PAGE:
The high food prices, which have affected Senegal since 2008, have caused a considerable decrease in the purchasing power of households. The crisis has therefore required WFP to reinforce and expand the school feeding program both in the number of beneficiaries and geographical coverage. As a result, the number of targeted school children increased from 300,000 to the current 600,000 throughout Senegal. The high costs of the additional food commodities, such as rice, have imposed a considerable budget increase in 2008. Some donors have responded through donating to funds that work to relieve the effects of high food prices.

How can someone help the school feeding program?

The school feeding program can be supported many ways. Donor governments and any corporation, organization or individual willing to help can make contributions to the school feeding program. Host governments and local communities can help in the development and management of the food stocks, supplies, and labor required to run the program.

It costs only 25 cents (US) per day to fill one of the red cups that WFP uses to distribute food in its school feeding programs. Donors can “Fill the Cup” online with a contribution at WFP’s website or in the U.S. at Friends of WFP.

Why is school feeding important for people to support?

School feeding has a positive impact on the daily lives of the children. It promotes education by providing meals to children to increase their energy and concentration in the classroom. The guarantee of a meal at school boosts attendance rates by providing an incentive to attend class. School feeding also helps to close the gender gap between girls and boys in the classroom by encouraging parents to send their daughters to school.

School feeding helps to decrease instances of child labor. Children go to school instead of work and household expenditures on food are reduced because the children are being fed in school.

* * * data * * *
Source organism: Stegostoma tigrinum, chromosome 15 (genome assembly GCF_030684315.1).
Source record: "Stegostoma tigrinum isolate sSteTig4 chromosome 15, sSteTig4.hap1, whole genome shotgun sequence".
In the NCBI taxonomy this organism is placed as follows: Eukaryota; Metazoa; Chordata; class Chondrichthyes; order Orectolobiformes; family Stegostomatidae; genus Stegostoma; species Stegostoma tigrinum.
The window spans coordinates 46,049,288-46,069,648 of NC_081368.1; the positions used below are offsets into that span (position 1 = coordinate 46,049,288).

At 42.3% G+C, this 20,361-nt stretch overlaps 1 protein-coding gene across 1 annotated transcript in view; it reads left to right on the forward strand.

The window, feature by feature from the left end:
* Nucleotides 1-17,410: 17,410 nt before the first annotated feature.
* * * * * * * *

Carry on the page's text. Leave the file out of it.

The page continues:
The programs help to promote peace building. In Casamance, a region in the south of Senegal, school feeding supports social cohesion and stabilization for displaced families living in host communities while awaiting return to their home villages. Children are able to go to school and parents become involved in canteen management activities such as cooking and managing supplies.

School feeding improves health and nutrition in children. It is a platform for activities by partners in promoting health and sanitation. WFP-supported schools are targeted for de-worming activities, the building or refurbishment of separate toilets and latrines, and projects to ensure access to clean drinking water.

Investments in education yield high returns to both the individual and society through economic growth and development.

WFP promotes the purchase of food commodities at the local level, thus reinforcing the local economy and boosting local agricultural production.

School feeding helps countries to achieve the UN’s Millennium Development Goals (MDGs), especially the goal of education for all.

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About William Lambers

William Lambers is the author of several books including Ending World Hunger: School Lunches for Kids Around the World. This book features over 50 interviews with officials from the UN World Food Programme and other charities discussing school feeding programs that fight child hunger. He is also the author of Nuclear Weapons, The Road to Peace: From the Disarming of the Great Lakes to the Nuclear Test Ban Treaty, Open Skies for Peace, The Spirit of the Marshall Plan: Taking Action Against World Hunger, School Lunches for Kids Around the World, The Roadmap to End Global Hunger, From War to Peace and the Battle of Britain. He is also a writer for the History News Service. His articles have been published by newspapers including the Cincinnati Enquirer, Des Moines Register, the New York Times, San Francisco Chronicle, Buffalo News, San Diego Union Tribune, the Providence Journal, Free Lance-Star (VA), the Bakersfield Californian, the Washington Post, Miami Herald (FL), Chicago Sun-Times, the Patriot Ledger (MA), Charleston Sunday Gazette Mail (WV), the Cincinnati Post, Salt Lake Tribune (UT), North Adams Transcript (MA), Wichita Eagle (KS), Monterey Herald (CA), Athens Banner-Herald (GA) and the Duluth News Journal. His articles also appear on History News Network (HNN) and Think Africa Press. Mr. Lambers is a graduate of the College of Mount St. Joseph in Ohio with degrees in Liberal Arts (BA) and Organizational Leadership (MS). He is also a member of the Feeding America Blogger Council.